Author

Radiker

Date of Award

6-1995

Degree Name

Master of Arts

Department

Medieval Studies

First Advisor

Dr. Otto Grundler

Second Advisor

Dr. Larry Syndergaard

Third Advisor

Dr. Frederick Suppe

Access Setting

Masters Thesis-Open Access

Abstract

This study looks at both medieval chronicles and romances--the primary sources of Arthurian legend--to seek mutual influences between the politics of the Plantagenet Empire and Arthurian legend. The authors of the works used in this study performed within the sphere of the Plantagenet Empire, during the time period with which this study concerns itself. Secondary sources provide background information, such as the historical, literary, and cultural milieu surrounding the primary works, archaeological and linguistic evidence, and current scholarly debate.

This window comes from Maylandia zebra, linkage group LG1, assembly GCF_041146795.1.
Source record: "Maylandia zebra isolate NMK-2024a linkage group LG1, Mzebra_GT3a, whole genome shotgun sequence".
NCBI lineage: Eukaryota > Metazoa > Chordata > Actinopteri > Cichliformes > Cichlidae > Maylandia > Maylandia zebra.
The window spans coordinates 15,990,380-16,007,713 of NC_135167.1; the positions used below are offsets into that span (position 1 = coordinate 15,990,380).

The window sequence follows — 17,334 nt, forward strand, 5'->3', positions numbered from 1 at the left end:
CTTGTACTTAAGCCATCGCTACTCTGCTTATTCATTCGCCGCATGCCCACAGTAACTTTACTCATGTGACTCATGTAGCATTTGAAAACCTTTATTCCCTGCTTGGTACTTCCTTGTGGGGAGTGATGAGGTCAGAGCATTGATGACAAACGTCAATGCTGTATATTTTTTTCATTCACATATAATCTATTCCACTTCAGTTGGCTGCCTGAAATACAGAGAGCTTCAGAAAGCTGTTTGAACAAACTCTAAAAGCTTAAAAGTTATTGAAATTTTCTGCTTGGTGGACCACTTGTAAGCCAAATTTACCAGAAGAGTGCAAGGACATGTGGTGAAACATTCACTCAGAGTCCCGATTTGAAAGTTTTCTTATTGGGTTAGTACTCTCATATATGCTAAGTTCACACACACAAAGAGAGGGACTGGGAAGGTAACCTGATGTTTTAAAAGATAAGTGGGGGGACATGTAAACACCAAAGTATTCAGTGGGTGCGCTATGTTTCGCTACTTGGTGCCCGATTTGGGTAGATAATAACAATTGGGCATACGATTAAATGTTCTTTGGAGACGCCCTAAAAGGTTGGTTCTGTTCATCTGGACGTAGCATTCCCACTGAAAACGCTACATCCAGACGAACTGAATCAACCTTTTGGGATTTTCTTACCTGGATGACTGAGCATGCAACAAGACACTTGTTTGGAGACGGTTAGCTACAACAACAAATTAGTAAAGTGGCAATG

From the evaluation of the primary sources and their historical framework, several aspects of Arthurian legend emerge which have connections with Plantagenet politics. The Arthurian genre, having its beginning in the Celtic Revival encouraged by Norman encroachment, reached its full flower during the Plantagenet era. The portrayal of Arthur as emperor in these works both fed and reflected the importance of empire to Plantagenet kingship. King Arthur also served as a model of courtly and chivalric kingship by which the Plantagenet kings were often measured. Finally, the questions surrounding Arthur's death and burial or reputed immortality proved to be a politically charged topic during the Plantagenet era.

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